CAMEROTA: So, we want to remember all nine victims of the crash. We'll be right back.

(COMMERCIAL BREAK)

[07:37:45]

BERMAN: For the first time in four years life expectancy in the United States is rising. A new report over night finds that Americans, on average, are living 78.7 years, that's up about one month from the year prior.

CNN Chief Medical Correspondent Dr. Sanjay Gupta joins us now. And Sanjay, this has been one of the most alarming things for me the last few years, right. On top everything else, life expectancy was going down, that's not supposed to happen in a developed country like the United States. So, that was bad. It's rising again, do we know why?

SANJAY GUPTA, CNN CHIEF MEDICAL CORRESPONDENT: Yes. No, I -- I -- I felt the same way as you John. I mean, we spent $3.5 trillion on health care every year in the United States, most expensive by far in the world, and the -- the biggest metric by which we measure ourselves as a society was going in the wrong direction.

Life expectancy was dropping, 2014 was the peak. That was the highest life expectancy ever recorded in the United States, 78.9 years, and then it was going down. As you point out, for the first time it's gone up. So, this is -- this is good news, John. There's really -- there's several things that are driving it. Two main ones.

First of all, cancer -- you know, cancer deaths have gone significantly down. They peaked in 1991 and they've steadily been coming down. Have had some significant drops over the last few years, and for a lot of the reasons we've talked about on your program. You know, the advances in immunotherapy, diagnosing cancer early and particularly lung cancer gains have driven that.

But the other one, John, another topic we've talked we've talked a lot about on this show have been around drug overdose deaths. We showed this graphic quickly earlier, let me show it again.

There -- there's a -- when it comes to prescription, that sort of darker blue line in the middle, natural and semi-synthetic opioids, those numbers coming down. Heroin, coming down, those are big drivers. Now you see the -- the other line, the synthetic opioids, that's Fentanyl. Fentanyl continues to go up. That's an area of concern.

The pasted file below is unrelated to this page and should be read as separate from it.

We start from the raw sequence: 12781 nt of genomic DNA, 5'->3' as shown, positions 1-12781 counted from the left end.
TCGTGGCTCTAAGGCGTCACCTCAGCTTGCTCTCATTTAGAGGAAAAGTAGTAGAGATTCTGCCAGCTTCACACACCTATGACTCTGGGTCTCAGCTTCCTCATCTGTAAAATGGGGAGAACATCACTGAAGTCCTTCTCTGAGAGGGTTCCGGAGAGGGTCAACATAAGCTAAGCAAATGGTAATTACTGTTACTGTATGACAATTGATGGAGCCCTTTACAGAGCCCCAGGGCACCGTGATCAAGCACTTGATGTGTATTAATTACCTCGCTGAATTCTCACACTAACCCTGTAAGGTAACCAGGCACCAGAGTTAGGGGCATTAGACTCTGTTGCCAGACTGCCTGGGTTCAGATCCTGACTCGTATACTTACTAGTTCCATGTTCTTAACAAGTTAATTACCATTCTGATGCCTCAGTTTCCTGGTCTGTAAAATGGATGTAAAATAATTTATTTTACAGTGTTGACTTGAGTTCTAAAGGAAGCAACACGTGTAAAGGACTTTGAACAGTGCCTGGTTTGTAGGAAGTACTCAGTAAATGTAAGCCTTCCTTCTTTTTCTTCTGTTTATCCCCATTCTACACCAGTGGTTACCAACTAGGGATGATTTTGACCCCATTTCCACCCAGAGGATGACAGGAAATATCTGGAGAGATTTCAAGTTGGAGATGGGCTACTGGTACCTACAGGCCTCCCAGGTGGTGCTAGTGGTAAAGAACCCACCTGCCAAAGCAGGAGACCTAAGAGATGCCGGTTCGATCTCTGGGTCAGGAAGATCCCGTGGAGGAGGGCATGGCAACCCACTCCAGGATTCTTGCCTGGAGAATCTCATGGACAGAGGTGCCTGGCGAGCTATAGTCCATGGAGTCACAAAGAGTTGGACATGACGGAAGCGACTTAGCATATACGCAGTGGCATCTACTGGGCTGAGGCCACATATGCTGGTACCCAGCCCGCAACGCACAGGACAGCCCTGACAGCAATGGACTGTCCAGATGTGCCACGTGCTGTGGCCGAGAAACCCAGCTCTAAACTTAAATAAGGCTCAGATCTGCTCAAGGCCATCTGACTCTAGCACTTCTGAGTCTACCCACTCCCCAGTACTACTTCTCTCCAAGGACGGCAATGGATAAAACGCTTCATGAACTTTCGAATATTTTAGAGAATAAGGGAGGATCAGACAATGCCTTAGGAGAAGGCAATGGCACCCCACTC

Not on the graph, cocaine. Cocaine deaths also continue to go up, and so do meth. So, there's work to be done, clearly, but some of the biggest drivers, some of the things that have, really over the last three years, made a -- made an impact on life expectancy. We're really starting to go in the right direction there.

BERMAN: Great news on cancer. A glimmer of hope on opioids.

GUPTA: Yes.

BERMAN: I think we see another year or two of data on that to know we've turned the corner there.

GUPTA: That's right.

BERMAN: But certainly positive. How do we compare? How does the U.S. compare to the rest of the world?

[07:40:00]

GUPTA: Well, you know, it's interesting and despite the fact that we spend again far more, far more on healthcare than any other country in the world, take a look at the list here. These are the top ten countries in terms of life expectancy, Monaco, Japan go down to number 45 to get to where we are on that list. So overall in the world, life expectancy you know 45th, we're not where we should be. We're not where we want to be and a lot of it will tell you is self inflicted. Nearly all of it is self inflicted.